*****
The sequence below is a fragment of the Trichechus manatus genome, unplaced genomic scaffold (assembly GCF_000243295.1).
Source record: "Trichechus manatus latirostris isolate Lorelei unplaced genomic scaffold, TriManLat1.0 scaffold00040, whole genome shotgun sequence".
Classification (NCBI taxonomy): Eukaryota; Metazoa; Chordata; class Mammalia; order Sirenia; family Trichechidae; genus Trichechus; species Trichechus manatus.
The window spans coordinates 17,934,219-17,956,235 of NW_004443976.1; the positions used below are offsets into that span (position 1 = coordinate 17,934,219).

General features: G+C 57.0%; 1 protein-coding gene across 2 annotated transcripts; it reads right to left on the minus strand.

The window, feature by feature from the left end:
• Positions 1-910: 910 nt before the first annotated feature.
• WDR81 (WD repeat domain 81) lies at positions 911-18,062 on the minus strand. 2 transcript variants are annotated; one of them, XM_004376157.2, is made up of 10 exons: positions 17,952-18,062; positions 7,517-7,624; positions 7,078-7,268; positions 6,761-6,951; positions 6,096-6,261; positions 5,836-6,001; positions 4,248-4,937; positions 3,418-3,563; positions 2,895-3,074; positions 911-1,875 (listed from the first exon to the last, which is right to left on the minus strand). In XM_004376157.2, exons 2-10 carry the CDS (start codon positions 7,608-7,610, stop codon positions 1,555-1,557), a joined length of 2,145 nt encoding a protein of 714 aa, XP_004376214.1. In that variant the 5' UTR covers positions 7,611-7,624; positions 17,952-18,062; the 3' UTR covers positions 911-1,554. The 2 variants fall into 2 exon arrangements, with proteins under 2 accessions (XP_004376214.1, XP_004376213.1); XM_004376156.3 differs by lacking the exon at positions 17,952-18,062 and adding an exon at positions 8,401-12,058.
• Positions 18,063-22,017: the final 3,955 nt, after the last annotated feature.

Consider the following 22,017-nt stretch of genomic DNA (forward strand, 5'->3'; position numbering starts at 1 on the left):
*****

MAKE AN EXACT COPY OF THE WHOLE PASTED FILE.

The sequence below is a fragment of the Trichechus manatus genome, unplaced genomic scaffold (assembly GCF_000243295.1).
Source record: "Trichechus manatus latirostris isolate Lorelei unplaced genomic scaffold, TriManLat1.0 scaffold00040, whole genome shotgun sequence".
Classification (NCBI taxonomy): Eukaryota; Metazoa; Chordata; class Mammalia; order Sirenia; family Trichechidae; genus Trichechus; species Trichechus manatus.
The window spans coordinates 17,934,219-17,956,235 of NW_004443976.1; the positions used below are offsets into that span (position 1 = coordinate 17,934,219).

General features: G+C 57.0%; 1 protein-coding gene across 2 annotated transcripts; it reads right to left on the minus strand.

The window, feature by feature from the left end:
• Positions 1-910: 910 nt before the first annotated feature.
• WDR81 (WD repeat domain 81) lies at positions 911-18,062 on the minus strand. 2 transcript variants are annotated; one of them, XM_004376157.2, is made up of 10 exons: positions 17,952-18,062; positions 7,517-7,624; positions 7,078-7,268; positions 6,761-6,951; positions 6,096-6,261; positions 5,836-6,001; positions 4,248-4,937; positions 3,418-3,563; positions 2,895-3,074; positions 911-1,875 (listed from the first exon to the last, which is right to left on the minus strand). In XM_004376157.2, exons 2-10 carry the CDS (start codon positions 7,608-7,610, stop codon positions 1,555-1,557), a joined length of 2,145 nt encoding a protein of 714 aa, XP_004376214.1. In that variant the 5' UTR covers positions 7,611-7,624; positions 17,952-18,062; the 3' UTR covers positions 911-1,554. The 2 variants fall into 2 exon arrangements, with proteins under 2 accessions (XP_004376214.1, XP_004376213.1); XM_004376156.3 differs by lacking the exon at positions 17,952-18,062 and adding an exon at positions 8,401-12,058.
• Positions 18,063-22,017: the final 3,955 nt, after the last annotated feature.

Consider the following 22,017-nt stretch of genomic DNA (forward strand, 5'->3'; position numbering starts at 1 on the left):